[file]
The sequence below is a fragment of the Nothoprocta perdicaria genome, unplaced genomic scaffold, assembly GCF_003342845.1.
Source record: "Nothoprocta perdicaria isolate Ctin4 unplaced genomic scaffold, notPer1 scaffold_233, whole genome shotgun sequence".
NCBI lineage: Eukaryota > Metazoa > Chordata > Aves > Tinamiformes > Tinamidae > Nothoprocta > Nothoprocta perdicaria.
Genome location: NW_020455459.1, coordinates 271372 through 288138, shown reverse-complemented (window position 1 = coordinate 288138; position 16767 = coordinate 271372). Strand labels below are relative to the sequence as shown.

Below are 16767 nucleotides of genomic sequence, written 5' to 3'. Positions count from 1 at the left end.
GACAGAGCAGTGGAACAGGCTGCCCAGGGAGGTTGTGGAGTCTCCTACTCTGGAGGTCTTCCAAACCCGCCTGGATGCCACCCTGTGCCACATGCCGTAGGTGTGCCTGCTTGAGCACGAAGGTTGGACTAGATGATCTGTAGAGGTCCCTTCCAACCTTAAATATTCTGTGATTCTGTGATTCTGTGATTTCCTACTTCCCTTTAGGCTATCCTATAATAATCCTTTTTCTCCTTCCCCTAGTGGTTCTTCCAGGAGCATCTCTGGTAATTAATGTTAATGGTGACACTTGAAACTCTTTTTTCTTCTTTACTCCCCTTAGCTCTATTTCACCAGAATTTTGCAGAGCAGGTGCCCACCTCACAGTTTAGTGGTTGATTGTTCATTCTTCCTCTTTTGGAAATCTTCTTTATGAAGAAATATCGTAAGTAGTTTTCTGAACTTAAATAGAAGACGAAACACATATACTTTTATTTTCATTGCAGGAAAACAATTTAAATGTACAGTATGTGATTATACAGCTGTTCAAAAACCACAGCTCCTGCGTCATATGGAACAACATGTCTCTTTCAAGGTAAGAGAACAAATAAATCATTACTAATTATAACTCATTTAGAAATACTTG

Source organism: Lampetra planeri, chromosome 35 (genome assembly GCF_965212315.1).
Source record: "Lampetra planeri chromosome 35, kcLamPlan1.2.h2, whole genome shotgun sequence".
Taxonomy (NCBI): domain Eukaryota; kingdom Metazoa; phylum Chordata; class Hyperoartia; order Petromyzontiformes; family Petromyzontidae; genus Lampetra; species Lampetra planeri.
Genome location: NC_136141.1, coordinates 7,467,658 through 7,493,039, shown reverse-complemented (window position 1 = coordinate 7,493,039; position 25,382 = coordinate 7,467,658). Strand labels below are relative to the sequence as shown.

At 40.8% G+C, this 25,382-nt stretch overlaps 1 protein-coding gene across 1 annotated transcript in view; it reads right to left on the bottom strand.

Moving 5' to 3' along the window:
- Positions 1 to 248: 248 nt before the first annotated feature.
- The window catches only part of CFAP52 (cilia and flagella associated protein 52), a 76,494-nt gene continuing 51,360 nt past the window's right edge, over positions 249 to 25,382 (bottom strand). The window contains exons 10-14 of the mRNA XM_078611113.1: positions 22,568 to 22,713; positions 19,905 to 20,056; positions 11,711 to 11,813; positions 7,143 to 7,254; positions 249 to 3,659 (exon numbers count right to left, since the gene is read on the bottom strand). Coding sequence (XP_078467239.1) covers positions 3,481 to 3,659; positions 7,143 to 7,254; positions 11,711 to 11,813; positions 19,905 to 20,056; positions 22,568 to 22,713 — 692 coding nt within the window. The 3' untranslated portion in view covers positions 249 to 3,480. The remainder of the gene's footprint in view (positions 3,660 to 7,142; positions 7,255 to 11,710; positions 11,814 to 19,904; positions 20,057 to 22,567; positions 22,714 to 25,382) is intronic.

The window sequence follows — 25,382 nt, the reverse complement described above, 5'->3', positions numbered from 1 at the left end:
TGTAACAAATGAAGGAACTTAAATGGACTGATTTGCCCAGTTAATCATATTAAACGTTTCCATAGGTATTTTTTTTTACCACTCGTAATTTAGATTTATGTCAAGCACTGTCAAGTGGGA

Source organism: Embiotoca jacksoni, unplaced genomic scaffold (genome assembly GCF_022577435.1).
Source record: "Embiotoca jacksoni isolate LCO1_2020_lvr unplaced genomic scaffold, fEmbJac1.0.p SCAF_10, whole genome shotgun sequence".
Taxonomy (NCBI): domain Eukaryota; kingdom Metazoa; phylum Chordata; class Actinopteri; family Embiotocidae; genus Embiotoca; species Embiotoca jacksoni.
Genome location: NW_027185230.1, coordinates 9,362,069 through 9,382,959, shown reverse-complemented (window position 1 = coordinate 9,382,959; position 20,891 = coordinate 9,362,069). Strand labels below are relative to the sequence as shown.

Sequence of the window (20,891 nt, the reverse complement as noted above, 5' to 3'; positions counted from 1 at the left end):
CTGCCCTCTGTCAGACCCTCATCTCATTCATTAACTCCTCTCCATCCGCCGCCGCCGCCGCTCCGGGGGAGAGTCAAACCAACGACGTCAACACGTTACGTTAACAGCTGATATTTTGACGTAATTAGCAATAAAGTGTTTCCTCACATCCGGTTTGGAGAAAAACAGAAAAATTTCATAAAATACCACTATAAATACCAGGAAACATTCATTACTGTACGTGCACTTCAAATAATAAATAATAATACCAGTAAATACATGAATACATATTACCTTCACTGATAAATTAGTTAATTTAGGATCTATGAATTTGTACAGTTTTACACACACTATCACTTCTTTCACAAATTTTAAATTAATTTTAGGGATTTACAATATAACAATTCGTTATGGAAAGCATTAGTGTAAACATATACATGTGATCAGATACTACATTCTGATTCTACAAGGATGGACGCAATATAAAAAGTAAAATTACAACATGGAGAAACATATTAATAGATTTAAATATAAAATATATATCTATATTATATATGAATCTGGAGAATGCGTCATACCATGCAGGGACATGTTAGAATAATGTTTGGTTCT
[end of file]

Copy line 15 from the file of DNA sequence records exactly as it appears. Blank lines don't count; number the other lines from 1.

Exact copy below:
The window sequence follows — 25,382 nt, the reverse complement described above, 5'->3', positions numbered from 1 at the left end: